Marginal Rate of Substitution (MRS) is the rate that an individual is ready to give up from “good A” to obtain one or more unit of “good B” while keeping the overall utility constant. In other words, MRS reveals how many units of good x that an individual is ready to give up to gain extra unit of good y while keeping the same level of utility constant. The MRS involves the trade off of goods to change the allocation of the total bundles of goods while maintaining the level of satisfaction. Typically, MRS is calculated between goods being placed on indifferent curve. The product of cheeseburger and hotdogs is used to illustrate the MRS. If the marginal rate of substitution of cheeseburger for hot dogs is 2, thus, consumer will be willing to give 2 cheeseburger to obtain 1 extra hot dog.

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However, marginal rate of substitution diminishes as consumer substitutes one product for another. The law of marginal rate of substitution states that there is a decline in the MRS as an individual moves down on the standard convex-shaped curve. Typically, the MRS diminishes over time because it is subject to diminishing marginal utility. The more units of goods consumed the less additional satisfaction that each additional goods creates. In other words, the more an individual consumes a particular good, the more he will be willing to substitute the good. For example, an increase in the consumption of tea will lead to a decline in the marginal utility of coffee.

The data in the Table 1 are used to explain the reason marginal rate of substitution diminishes as a consumer substitute’s one product from another.

Table 1: Marginal Rate of Substitution


Good X

Good Y

MRS of X for Y















2: 1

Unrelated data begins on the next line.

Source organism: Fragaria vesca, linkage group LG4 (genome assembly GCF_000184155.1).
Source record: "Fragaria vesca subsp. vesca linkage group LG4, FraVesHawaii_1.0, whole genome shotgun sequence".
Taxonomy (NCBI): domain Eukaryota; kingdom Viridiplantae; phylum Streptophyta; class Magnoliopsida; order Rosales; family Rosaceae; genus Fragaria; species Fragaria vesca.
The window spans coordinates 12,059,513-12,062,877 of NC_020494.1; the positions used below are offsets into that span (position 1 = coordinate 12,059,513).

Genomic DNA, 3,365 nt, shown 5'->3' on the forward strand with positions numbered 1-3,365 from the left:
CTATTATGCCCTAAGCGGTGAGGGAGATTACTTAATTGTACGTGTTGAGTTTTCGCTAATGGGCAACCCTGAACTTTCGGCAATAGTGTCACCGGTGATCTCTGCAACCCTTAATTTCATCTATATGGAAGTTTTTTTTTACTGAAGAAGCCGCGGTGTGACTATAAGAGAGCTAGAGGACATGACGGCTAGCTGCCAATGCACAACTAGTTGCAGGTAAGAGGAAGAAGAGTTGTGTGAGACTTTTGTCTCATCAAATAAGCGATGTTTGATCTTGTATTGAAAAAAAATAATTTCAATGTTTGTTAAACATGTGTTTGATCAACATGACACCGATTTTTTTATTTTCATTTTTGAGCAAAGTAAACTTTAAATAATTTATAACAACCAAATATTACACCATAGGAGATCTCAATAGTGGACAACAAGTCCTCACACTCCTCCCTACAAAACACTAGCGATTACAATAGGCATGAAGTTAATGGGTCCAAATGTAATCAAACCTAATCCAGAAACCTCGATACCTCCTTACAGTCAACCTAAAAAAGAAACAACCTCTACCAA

1: 1

From the table 1, it is revealed that when a consumer moves from 4th to 5th combination, his or her the MRS of good X for good Y declines to one (1:1).


Price elasticity of demand measures the degree of responsiveness of the quantity of good demanded due to a change in price. In the other word, a price elasticity of demand reveals the proportionate change in quantity demanded due to a given proportionate change in price.

The formula to calculate the price elasticity of demand is as follows:

Ed = Percentage Change in Quantity Demanded

Percentage Change in Price

The paper uses the price elasticity of demand of nicotine product such as tobacco or cigarette to measure a price elasticity of demand of nicotine-addicted users, versus the group of “social smokers. Analysis of the price elasticity of demand between social smokers and additive smokers reveals that if the government increases the price of tobacco in order to decline the tobacco consumption in the society, the price elasticity of demand for tobacco will be more elastic for the social smokers than addictive smokers. Essentially, nicotine addicted users will be less price sensitive because they are already addicted to tobacco smoking and it would be very difficult for them to stop smoking. On the other hand, social smokers such as teenagers will record higher price elasticity for tobacco because they have not yet being addicted to tobacco smoking. Thus, they will be price sensitive to the increase in the price of tobacco.